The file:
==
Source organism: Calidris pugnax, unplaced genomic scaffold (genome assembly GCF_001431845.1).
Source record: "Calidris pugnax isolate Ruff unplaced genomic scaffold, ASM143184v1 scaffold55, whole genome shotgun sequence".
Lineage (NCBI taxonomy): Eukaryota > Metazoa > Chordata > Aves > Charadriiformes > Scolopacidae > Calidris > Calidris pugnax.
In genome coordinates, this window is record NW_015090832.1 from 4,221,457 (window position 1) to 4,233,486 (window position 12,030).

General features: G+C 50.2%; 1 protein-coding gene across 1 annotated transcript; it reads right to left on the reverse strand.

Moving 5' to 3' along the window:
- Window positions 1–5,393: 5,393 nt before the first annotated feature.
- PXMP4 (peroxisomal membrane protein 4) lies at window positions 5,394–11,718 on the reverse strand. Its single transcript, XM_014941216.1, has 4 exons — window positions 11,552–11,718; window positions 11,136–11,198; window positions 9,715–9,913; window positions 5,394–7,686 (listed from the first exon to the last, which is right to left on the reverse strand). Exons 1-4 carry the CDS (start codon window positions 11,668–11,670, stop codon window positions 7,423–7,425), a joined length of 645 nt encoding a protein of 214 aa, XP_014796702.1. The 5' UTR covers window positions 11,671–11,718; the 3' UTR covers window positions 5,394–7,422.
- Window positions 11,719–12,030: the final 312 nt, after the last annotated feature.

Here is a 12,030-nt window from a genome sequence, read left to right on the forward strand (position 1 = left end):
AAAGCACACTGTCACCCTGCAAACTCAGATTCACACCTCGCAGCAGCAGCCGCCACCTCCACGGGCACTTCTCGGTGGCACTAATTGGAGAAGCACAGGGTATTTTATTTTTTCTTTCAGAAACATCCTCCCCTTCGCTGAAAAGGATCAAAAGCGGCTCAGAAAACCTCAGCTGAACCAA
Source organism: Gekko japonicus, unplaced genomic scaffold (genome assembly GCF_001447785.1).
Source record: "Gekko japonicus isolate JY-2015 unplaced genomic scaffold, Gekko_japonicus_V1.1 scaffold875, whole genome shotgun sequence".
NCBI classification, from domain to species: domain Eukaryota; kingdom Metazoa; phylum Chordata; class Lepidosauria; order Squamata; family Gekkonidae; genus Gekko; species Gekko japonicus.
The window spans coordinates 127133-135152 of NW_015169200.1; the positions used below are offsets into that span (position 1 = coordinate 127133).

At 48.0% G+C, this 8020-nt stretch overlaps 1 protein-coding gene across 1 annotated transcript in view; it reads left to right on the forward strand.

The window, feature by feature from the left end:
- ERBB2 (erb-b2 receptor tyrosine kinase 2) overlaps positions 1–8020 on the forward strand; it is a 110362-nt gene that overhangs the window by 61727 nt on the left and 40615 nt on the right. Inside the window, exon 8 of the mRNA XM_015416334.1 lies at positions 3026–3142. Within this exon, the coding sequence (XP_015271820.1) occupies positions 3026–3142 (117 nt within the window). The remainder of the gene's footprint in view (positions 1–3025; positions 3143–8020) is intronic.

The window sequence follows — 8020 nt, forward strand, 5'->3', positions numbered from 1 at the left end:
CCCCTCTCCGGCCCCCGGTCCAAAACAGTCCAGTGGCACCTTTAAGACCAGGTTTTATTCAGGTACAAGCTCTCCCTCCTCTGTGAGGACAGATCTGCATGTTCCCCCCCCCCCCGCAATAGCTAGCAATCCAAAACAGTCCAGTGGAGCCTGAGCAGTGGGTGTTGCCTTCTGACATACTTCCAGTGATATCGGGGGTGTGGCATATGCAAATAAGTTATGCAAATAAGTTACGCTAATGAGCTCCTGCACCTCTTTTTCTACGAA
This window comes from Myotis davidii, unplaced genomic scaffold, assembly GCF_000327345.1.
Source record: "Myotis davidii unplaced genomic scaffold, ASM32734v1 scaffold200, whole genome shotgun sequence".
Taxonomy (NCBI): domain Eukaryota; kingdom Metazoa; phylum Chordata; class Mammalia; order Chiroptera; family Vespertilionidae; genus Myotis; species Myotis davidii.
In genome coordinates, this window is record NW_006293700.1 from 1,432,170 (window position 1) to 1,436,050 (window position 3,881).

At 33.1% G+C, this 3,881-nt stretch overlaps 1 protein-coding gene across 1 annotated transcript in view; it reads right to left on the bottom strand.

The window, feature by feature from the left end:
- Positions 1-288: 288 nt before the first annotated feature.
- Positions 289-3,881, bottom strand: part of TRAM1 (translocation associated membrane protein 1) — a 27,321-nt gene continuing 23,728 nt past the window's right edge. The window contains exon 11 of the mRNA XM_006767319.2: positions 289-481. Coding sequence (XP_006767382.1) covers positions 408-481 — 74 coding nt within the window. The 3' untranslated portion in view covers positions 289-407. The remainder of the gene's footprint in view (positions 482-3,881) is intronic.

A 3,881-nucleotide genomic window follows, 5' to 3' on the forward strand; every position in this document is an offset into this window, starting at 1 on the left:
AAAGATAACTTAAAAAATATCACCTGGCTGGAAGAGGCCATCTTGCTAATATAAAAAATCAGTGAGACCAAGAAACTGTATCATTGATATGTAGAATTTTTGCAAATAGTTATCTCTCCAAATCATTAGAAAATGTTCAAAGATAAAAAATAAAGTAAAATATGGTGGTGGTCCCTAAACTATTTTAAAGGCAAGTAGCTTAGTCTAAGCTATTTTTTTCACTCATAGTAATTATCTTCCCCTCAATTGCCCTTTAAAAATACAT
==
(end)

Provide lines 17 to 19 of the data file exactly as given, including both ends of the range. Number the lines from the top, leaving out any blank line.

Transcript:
The window, feature by feature from the left end:
- ERBB2 (erb-b2 receptor tyrosine kinase 2) overlaps positions 1–8020 on the forward strand; it is a 110362-nt gene that overhangs the window by 61727 nt on the left and 40615 nt on the right. Inside the window, exon 8 of the mRNA XM_015416334.1 lies at positions 3026–3142. Within this exon, the coding sequence (XP_015271820.1) occupies positions 3026–3142 (117 nt within the window). The remainder of the gene's footprint in view (positions 1–3025; positions 3143–8020) is intronic.

The window sequence follows — 8020 nt, forward strand, 5'->3', positions numbered from 1 at the left end: